Untenability of simple ensemble interpretations of quantum measurement probabilities
Abstract
Some interpretations of quantum mechanics try to describe the probabilistic nature of quantum measurements in a way that allows a system in a pure state to always have precise (if not simultaneously knowable) values for all its observable variables. In what might be called a simple ensemble interpretation, the quantum mechanical state vector is assumed to define a statistical ensemble of identically prepared systems, each of which has precise values for all its observable variables, and the act of measurement is equivalenced to a straightforward sampling of that ensemble. It is shown here, in a manner that should be suitable for a first course in quantum mechanics, that a simple ensemble interpretation is not possible for some quantum systems, and hence is untenable as a general premise. The analysis is essentially a repackaging of the Bell argument against hidden variables, although hidden variables are never invoked here.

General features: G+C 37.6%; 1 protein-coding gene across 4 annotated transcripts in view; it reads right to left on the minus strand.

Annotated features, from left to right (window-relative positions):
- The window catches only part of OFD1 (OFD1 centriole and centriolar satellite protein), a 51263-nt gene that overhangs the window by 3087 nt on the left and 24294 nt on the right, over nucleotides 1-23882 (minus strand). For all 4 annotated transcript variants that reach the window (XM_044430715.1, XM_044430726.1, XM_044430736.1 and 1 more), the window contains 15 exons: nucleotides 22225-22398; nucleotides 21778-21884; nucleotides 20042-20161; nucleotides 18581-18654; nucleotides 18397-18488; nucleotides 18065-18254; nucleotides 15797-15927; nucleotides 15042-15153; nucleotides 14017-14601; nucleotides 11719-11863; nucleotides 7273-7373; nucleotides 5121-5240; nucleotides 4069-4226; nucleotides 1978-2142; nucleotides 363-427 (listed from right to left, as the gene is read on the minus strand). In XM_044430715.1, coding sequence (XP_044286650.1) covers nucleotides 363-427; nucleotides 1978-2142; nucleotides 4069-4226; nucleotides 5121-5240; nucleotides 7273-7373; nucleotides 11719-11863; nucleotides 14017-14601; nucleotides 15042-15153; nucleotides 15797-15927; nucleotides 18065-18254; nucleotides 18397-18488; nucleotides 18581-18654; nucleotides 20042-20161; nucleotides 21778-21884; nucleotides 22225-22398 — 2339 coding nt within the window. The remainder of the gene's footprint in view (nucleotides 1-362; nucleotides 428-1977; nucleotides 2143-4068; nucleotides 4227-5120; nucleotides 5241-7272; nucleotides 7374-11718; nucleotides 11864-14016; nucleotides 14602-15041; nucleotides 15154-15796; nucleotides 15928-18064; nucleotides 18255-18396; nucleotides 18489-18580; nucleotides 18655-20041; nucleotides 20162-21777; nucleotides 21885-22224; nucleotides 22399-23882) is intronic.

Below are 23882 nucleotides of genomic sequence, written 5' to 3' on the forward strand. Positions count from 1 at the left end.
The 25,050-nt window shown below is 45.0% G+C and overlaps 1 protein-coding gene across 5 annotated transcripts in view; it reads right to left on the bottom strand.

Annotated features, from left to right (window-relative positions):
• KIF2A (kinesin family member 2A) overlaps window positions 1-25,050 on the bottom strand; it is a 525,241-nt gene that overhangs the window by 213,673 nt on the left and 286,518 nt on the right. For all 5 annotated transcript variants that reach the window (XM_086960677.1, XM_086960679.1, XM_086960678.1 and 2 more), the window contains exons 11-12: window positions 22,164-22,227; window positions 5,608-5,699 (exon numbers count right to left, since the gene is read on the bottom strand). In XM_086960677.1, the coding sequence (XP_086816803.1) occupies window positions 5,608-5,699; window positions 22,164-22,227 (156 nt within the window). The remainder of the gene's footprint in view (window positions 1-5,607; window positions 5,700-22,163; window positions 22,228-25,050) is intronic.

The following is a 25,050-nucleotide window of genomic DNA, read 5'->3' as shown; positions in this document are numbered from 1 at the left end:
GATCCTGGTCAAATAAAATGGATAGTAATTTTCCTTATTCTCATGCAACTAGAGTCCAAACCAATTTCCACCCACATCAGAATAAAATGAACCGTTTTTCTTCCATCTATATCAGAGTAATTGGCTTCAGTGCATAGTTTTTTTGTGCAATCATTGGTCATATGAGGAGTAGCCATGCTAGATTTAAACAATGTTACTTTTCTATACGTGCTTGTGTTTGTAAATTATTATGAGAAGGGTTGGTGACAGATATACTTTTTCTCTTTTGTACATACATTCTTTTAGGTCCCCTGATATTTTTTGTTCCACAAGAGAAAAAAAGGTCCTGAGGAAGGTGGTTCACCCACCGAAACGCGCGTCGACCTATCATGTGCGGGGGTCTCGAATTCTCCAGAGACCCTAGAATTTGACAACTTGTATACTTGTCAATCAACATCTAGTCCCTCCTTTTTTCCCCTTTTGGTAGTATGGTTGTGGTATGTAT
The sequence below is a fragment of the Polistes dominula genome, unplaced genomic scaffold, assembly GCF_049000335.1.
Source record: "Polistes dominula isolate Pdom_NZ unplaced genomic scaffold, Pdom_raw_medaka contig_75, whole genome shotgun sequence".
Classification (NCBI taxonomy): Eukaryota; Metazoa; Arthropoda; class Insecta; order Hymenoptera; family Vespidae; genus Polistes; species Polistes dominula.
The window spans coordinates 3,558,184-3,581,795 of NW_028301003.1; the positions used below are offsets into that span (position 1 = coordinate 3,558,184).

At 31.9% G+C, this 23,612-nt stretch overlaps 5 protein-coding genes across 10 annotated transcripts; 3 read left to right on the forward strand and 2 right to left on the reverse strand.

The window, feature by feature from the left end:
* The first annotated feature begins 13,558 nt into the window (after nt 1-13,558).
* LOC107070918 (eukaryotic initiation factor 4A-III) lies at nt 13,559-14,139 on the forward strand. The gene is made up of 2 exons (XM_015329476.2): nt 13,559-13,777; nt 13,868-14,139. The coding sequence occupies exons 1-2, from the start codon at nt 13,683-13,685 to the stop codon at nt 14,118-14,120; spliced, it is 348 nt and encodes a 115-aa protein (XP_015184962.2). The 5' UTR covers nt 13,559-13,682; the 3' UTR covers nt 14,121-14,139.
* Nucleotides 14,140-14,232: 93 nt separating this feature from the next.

Publication:

American Journal of Physics
 Pub Date:
 October 1986
 DOI:
 10.1119/1.14784
 Bibcode:
 1986AmJPh..54..889G
 Keywords:

 03.65.Bz